A much talked about theme was the rotation out of active management and into passive management and whether ETFs are actually passive instruments. Tyler’s view was that some ETF users now are in fact active managers who are seeking exposure to certain asset classes or industries, and this reinforced his opinion that ETFs are not setting the trends so much as they are structured to follow them.
The conversation also touched on investing in other geographies. Certain markets, like the US stock market, are very expensive, but globally there are pockets of opportunities in regions with less competitive valuations including Asia, Australia and parts of Europe. Additionally, the panelists spoke of finding investment opportunities in the mid-market space and becoming more specialized in certain areas. Their last recommendation was one we believe in strongly at Pender – a focus on a long-term investment time horizon. We share our thoughts on this in our blog post: The Underappreciated Value of a Long-Term Orientation.
Understanding negative yielding debt
CIO Felix Narhi wrote about “The Stranger Things happening to yield” in his recent commentary and it was a hot topic with this group as well. Clients looking for income and safety typically look to invest in fixed income, but that space, especially in Europe, can no longer provide income, with negative yielding bonds guaranteeing a loss if held to maturity (Geoff Castle also touched on the yield environment in his recent commentary). The panel recommended alternative strategies to provide better balance and portfolio returns included focusing on emerging markets and company valuations, as they are the best predictor of long-term results.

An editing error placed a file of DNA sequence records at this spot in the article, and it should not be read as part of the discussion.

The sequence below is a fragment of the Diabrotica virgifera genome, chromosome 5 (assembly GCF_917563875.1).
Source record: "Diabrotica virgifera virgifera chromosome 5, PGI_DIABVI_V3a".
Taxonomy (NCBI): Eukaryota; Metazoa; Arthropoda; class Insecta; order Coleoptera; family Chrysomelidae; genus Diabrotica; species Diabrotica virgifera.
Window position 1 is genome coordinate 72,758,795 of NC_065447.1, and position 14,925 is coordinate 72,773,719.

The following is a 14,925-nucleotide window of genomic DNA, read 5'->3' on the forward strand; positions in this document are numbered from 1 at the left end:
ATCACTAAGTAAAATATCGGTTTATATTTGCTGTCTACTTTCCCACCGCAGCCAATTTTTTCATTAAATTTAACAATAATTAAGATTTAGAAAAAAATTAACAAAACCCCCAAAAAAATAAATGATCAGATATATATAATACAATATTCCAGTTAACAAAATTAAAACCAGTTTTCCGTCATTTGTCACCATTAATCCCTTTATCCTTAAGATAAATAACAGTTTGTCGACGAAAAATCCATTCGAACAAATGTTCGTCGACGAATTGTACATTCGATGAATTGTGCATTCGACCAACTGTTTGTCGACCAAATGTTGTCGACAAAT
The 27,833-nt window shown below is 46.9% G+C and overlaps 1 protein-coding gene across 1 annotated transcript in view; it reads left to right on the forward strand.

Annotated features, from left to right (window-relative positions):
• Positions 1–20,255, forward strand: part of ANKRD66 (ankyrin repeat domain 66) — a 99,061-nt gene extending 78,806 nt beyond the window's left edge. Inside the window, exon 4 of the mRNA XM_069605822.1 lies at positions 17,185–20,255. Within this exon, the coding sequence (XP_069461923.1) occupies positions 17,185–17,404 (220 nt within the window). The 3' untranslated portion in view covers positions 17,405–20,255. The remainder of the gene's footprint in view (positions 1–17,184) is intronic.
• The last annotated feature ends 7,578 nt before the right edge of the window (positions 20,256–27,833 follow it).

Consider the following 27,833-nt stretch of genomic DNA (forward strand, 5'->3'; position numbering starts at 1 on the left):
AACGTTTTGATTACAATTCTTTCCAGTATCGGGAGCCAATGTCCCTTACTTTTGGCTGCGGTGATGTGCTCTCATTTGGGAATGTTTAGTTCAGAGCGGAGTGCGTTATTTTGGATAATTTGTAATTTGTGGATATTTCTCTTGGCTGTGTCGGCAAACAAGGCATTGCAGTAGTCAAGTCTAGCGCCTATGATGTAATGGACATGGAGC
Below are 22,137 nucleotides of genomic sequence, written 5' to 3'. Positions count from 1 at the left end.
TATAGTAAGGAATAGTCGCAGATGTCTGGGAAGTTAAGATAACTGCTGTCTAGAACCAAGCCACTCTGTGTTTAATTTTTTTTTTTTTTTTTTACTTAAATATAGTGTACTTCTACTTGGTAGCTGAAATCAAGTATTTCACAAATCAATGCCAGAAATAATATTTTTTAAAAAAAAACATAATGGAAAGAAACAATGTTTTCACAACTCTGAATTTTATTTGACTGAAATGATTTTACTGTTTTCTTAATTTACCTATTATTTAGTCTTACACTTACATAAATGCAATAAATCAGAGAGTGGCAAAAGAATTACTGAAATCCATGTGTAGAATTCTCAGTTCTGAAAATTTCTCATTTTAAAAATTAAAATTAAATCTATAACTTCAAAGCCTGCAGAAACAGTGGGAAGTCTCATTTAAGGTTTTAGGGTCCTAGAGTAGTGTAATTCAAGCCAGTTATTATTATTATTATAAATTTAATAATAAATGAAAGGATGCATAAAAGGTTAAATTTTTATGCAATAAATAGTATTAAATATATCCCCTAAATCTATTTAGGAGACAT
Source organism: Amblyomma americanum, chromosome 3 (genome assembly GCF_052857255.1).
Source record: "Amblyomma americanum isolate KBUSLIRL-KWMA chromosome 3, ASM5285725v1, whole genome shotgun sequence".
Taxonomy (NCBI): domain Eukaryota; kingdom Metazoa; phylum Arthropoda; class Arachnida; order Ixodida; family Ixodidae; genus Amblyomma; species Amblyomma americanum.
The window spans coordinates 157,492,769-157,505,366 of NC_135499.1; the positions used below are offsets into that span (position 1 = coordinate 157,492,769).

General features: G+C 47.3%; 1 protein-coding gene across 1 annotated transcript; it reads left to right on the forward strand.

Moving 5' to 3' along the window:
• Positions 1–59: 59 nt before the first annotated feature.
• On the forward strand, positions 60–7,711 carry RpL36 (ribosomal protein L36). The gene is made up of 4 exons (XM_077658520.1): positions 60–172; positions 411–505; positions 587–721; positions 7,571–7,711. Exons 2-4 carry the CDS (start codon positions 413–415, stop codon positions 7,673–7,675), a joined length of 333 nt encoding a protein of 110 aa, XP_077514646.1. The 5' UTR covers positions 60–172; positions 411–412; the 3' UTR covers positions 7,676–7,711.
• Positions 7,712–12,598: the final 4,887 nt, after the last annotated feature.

Private equity growth: doubling the pace of public equity
The discussion shifted to the growth of the private equity market, which has doubled the pace of public equity over the last decade or so. While it has generated more returns more consistently than public equity, it may not be sustainable. There may be a direct correlation to current fearful sentiment with investors remembering how portfolios were down an average of 30% across Canada as a result of the financial crisis in 2008. The panelists reminded us not to compromise on our investment standards due to market trends or the current focus on yield.
Navigating a choppy political environment
There is always something to worry about in the political environment, whether it is current issues like Brexit and trade wars, or the US-North Korea tensions of 2017. The key is not to let geopolitical issues and risks dictate portfolio decision making rather, to remain mindful of how your portfolio could be affected by those considerations. While uncertainty is high in the near-term, the panelists recommended taking a long-term view and investing in companies with domestic or globally diversified customers to alleviate that risk.
The topics covered and thoughtful conversation sparked numerous questions from the engaged audience. We are grateful to CFA Society Vancouver for hosting this event, and to panelists Aaron and Tyler for joining Amar and sharing their thoughts.
October 22, 2019